This bread was delicious though a bit chewy.  It didn’t rise enough to make me happy, but it was MUCH lighter than last week’s loaf.  And while I can’t fault the bread for not rising enough, I will not take the blame on that one.

I must say that I am a big disappointed that this bread was so delicious.  I want to make good bread inexpensively, and if I have to keep adding things like honey or oatmeal or dried milk, it’s kind of going against the whole purpose I started this journey in the first place!  But alas, this is only week 4.  I have at least 100 more to go!

*sister-friend:  a friend who is just like a sister.  You can go to her house and help her fold laundry or just watch her fold laundry without any worries.  You don’t have to say anything or think about anything.  You love just being together.

*proofing:  the fancy way of saying the 2nd rise.  It usually occurs when you put the bread in the loaf pan or on the baking stone.


About giannarae

I am a child of God who has been given the humbling job of being a wife and a mother to 4. Those whom He has given to me are my Sweet Peas and Buddies and one Honey.
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7 Responses to Mastering Bread–So this is how it’s going to be, huh?

  1. I have a problem.
    Every time I read your posts, you grow on me more and I just want to hug you.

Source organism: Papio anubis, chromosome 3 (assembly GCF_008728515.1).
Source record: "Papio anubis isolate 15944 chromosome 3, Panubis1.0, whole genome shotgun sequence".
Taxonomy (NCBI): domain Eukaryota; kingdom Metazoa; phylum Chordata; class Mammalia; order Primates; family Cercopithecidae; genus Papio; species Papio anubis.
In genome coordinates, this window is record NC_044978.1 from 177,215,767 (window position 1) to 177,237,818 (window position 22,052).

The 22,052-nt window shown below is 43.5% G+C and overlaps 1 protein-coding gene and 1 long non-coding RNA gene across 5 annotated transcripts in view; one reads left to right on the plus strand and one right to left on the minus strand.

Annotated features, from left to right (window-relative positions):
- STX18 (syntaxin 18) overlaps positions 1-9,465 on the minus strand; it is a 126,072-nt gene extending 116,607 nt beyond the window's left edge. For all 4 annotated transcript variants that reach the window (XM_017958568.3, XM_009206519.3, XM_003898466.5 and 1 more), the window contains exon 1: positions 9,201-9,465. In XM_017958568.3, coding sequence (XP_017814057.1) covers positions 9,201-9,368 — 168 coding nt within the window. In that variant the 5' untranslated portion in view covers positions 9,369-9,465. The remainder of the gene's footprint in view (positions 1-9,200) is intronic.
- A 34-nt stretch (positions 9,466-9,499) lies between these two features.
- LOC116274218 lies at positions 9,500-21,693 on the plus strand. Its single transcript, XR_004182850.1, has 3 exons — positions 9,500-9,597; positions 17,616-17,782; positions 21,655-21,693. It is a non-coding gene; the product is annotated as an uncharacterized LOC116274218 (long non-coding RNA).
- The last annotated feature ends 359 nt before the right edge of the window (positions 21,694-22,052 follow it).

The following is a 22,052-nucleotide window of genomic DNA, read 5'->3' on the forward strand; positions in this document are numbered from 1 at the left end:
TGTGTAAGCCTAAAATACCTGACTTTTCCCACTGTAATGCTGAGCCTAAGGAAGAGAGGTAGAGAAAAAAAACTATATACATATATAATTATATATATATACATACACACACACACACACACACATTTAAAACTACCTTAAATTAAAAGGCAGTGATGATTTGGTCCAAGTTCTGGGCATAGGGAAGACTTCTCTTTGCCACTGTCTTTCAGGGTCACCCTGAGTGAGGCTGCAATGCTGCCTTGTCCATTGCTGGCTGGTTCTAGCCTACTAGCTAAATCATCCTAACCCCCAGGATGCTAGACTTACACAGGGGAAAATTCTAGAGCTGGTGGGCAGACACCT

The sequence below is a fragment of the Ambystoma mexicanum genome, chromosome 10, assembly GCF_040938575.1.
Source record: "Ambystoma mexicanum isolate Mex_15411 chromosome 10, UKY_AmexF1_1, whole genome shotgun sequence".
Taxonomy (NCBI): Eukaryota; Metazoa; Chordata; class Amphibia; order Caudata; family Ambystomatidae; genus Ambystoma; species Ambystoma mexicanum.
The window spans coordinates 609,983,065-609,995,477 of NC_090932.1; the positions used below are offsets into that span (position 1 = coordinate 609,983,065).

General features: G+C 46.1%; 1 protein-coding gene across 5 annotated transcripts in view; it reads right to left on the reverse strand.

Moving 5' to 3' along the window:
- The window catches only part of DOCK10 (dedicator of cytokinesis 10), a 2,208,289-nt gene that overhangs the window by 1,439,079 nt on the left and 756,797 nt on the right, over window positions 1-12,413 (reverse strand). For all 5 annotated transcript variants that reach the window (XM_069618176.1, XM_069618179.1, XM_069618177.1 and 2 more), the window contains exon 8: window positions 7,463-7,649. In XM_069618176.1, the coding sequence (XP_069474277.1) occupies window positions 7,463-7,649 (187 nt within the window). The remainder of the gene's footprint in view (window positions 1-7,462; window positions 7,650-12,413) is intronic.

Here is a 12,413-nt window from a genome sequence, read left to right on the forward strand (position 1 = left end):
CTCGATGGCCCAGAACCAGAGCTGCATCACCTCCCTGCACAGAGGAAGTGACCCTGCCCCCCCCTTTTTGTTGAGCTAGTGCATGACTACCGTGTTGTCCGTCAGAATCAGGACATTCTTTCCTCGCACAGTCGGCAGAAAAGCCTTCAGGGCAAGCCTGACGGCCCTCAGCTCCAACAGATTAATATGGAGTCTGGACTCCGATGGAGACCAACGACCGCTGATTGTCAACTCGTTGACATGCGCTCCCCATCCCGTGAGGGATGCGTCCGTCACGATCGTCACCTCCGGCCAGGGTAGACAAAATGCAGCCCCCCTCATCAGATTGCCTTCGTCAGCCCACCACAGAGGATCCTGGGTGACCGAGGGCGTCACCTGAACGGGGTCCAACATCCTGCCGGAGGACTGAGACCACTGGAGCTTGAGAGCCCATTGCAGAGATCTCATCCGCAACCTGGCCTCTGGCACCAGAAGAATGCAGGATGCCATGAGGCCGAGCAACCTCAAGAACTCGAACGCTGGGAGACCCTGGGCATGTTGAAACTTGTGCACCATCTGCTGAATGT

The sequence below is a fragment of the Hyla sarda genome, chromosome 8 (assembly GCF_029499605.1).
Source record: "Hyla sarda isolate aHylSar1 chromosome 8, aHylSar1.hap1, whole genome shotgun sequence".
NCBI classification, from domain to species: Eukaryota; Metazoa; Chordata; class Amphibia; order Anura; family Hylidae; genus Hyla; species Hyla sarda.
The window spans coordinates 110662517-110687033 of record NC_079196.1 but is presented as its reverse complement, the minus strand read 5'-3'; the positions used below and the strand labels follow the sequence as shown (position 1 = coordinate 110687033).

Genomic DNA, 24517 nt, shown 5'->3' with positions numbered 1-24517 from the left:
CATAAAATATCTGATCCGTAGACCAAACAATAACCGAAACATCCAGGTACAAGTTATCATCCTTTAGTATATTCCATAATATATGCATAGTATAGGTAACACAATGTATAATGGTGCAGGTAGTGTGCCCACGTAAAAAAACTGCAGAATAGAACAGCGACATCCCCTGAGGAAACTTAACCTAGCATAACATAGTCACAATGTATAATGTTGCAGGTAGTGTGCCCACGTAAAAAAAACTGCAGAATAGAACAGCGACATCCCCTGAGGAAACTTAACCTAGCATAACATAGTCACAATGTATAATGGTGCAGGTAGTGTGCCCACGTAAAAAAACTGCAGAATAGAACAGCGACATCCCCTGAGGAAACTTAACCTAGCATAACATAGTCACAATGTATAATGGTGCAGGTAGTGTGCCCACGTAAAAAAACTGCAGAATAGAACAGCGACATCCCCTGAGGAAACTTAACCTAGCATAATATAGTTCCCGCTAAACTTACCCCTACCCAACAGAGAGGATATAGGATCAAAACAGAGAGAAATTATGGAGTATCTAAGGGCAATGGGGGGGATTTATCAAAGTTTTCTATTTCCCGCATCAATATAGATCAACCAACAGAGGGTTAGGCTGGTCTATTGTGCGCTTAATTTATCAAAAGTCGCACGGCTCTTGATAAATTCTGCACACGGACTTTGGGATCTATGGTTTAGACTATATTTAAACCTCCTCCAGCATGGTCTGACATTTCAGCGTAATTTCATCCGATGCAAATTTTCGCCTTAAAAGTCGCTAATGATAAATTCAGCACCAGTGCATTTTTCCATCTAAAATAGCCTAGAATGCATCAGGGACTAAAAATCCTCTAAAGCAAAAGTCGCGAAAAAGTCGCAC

But you're too far away!
    Either you need to move closer, or stop being so darn charming in your posts. *wink*

    Love you!

  2. you're the only person I know who doesn't like honey…also I have the easiest best bread recipe that only takes a few minutes to make and I use it all the time…ask Khaiti, it is the best

  3. Well, well, well… Sounds like I'm not the only one who has a time in the kitchen… the big difference?? you're actually trying and accomplishing the art of making bread.. I can't even begin to wrap my brain around it.. kudos!!

  4. Dana says:

    Good for you! There was a time when I was trying to duplicate the wonderful bread from Great Harvest. They make this great wheat bread that actually sticks together (often the wheat bread of amateurs is really crumbly) … with only wheat flour, water, honey, yeast, and salt. And, if I remember correctly, I think you do need to use honey or sugar or molasses or something similar to get the yeast to do its job …

    Good luck to you!

    I'd like to see Khaiti's recipe too … if you get it. Thanks 🙂

  5. librariane says:

    Tips for faster rising:
    *preheat your oven a little and use the warmed oven (not while it's ON, of course)
    *put a towel over the bowl and put a heating pad (set on low) underneath
    *warm something up in the microwave and pop the bowl in there (unless your bowl is too big)

  6. Amy says:

    Thanks, Gianna…now I'm all in the mood to make bread. But my kitchen is freezing cold, too!

  7. I have found by putting aluminum foil and then a towel over the bowl, my bread rises faster.

    I admire your perseverance and enjoy your humor!